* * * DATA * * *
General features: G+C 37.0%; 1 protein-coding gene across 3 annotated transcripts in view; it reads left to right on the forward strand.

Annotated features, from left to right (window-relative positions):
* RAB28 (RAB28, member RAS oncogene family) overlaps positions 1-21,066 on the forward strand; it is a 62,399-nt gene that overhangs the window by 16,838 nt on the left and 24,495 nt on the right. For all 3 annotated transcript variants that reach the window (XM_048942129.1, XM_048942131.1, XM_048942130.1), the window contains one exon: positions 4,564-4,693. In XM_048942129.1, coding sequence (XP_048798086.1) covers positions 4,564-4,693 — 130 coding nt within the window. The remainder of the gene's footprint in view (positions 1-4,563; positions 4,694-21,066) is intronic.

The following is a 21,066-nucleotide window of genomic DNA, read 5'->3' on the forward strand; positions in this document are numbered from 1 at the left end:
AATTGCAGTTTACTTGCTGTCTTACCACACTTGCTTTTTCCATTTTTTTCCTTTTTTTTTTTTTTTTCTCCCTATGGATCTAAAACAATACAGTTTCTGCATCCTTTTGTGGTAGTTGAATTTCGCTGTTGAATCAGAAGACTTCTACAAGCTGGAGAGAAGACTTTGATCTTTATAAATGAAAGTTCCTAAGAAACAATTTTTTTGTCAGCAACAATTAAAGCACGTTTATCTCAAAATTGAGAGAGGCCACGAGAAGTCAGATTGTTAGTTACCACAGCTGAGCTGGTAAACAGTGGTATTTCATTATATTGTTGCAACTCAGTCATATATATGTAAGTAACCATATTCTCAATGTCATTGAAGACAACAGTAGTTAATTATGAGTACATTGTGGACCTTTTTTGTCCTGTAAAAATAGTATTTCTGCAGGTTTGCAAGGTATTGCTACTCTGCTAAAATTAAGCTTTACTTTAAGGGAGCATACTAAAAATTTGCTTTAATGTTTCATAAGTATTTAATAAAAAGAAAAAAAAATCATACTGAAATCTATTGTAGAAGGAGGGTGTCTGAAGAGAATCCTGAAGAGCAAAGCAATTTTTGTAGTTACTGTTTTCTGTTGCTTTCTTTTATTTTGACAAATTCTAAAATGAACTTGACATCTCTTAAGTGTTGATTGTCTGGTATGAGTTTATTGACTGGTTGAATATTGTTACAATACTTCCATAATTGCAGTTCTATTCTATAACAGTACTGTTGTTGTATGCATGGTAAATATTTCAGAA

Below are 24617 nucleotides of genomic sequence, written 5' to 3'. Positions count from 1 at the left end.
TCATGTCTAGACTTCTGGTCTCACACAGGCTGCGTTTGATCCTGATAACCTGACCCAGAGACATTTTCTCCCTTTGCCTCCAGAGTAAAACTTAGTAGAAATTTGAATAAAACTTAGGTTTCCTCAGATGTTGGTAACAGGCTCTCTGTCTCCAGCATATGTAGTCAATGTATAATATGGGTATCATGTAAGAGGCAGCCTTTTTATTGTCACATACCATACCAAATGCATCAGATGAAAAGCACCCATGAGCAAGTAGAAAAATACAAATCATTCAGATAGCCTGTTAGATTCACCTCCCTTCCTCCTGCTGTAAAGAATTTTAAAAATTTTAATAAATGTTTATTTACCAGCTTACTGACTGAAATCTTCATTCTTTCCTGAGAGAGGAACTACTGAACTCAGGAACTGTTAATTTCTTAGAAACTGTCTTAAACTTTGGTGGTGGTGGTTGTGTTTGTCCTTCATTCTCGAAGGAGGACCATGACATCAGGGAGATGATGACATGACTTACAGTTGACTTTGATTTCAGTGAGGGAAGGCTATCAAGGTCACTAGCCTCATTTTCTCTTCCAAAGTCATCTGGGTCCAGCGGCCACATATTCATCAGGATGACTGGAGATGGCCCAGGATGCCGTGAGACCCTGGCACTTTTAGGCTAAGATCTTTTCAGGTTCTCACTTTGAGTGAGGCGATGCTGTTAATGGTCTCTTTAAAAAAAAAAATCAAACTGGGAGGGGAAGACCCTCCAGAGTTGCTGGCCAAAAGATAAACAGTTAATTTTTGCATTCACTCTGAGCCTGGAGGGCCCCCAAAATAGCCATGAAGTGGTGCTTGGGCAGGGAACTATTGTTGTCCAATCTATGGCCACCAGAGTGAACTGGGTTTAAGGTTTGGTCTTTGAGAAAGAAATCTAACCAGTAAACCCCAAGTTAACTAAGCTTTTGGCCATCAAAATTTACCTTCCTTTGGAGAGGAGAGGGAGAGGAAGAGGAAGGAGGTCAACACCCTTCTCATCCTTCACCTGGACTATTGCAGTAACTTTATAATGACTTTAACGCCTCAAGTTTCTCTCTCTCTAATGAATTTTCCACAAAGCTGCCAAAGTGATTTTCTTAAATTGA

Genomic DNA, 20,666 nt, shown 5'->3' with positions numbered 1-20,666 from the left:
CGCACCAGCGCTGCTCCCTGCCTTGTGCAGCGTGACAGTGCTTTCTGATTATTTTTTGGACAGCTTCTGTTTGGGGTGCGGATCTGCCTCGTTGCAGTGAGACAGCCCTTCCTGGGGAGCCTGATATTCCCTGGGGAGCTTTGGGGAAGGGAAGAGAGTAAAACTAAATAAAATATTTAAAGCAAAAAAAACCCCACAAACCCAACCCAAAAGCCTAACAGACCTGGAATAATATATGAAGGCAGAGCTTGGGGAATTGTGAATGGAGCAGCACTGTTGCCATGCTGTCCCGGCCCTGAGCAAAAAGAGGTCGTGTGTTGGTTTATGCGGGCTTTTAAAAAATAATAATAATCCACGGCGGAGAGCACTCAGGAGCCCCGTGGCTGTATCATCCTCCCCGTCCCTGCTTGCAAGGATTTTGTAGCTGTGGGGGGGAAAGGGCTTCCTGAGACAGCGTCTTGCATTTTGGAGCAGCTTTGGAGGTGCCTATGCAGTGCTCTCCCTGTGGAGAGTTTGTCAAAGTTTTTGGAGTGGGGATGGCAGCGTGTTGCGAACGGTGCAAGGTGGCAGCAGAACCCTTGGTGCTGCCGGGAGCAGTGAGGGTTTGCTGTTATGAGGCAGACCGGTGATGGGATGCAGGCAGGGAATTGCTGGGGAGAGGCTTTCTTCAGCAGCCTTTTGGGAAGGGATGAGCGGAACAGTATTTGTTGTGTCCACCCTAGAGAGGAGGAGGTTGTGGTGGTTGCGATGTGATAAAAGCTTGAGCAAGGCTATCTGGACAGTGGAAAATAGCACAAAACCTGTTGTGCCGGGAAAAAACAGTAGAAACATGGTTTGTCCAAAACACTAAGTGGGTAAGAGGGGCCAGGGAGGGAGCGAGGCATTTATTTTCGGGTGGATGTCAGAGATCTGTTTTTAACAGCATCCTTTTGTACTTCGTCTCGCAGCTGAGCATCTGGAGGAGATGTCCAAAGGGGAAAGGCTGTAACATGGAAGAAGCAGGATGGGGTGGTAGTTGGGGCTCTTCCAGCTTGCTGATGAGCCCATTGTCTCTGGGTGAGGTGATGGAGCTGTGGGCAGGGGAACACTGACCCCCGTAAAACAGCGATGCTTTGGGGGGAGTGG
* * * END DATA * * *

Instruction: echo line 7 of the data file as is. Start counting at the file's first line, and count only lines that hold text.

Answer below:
TCATGTCTAGACTTCTGGTCTCACACAGGCTGCGTTTGATCCTGATAACCTGACCCAGAGACATTTTCTCCCTTTGCCTCCAGAGTAAAACTTAGTAGAAATTTGAATAAAACTTAGGTTTCCTCAGATGTTGGTAACAGGCTCTCTGTCTCCAGCATATGTAGTCAATGTATAATATGGGTATCATGTAAGAGGCAGCCTTTTTATTGTCACATACCATACCAAATGCATCAGATGAAAAGCACCCATGAGCAAGTAGAAAAATACAAATCATTCAGATAGCCTGTTAGATTCACCTCCCTTCCTCCTGCTGTAAAGAATTTTAAAAATTTTAATAAATGTTTATTTACCAGCTTACTGACTGAAATCTTCATTCTTTCCTGAGAGAGGAACTACTGAACTCAGGAACTGTTAATTTCTTAGAAACTGTCTTAAACTTTGGTGGTGGTGGTTGTGTTTGTCCTTCATTCTCGAAGGAGGACCATGACATCAGGGAGATGATGACATGACTTACAGTTGACTTTGATTTCAGTGAGGGAAGGCTATCAAGGTCACTAGCCTCATTTTCTCTTCCAAAGTCATCTGGGTCCAGCGGCCACATATTCATCAGGATGACTGGAGATGGCCCAGGATGCCGTGAGACCCTGGCACTTTTAGGCTAAGATCTTTTCAGGTTCTCACTTTGAGTGAGGCGATGCTGTTAATGGTCTCTTTAAAAAAAAAAATCAAACTGGGAGGGGAAGACCCTCCAGAGTTGCTGGCCAAAAGATAAACAGTTAATTTTTGCATTCACTCTGAGCCTGGAGGGCCCCCAAAATAGCCATGAAGTGGTGCTTGGGCAGGGAACTATTGTTGTCCAATCTATGGCCACCAGAGTGAACTGGGTTTAAGGTTTGGTCTTTGAGAAAGAAATCTAACCAGTAAACCCCAAGTTAACTAAGCTTTTGGCCATCAAAATTTACCTTCCTTTGGAGAGGAGAGGGAGAGGAAGAGGAAGGAGGTCAACACCCTTCTCATCCTTCACCTGGACTATTGCAGTAACTTTATAATGACTTTAACGCCTCAAGTTTCTCTCTCTCTAATGAATTTTCCACAAAGCTGCCAAAGTGATTTTCTTAAATTGA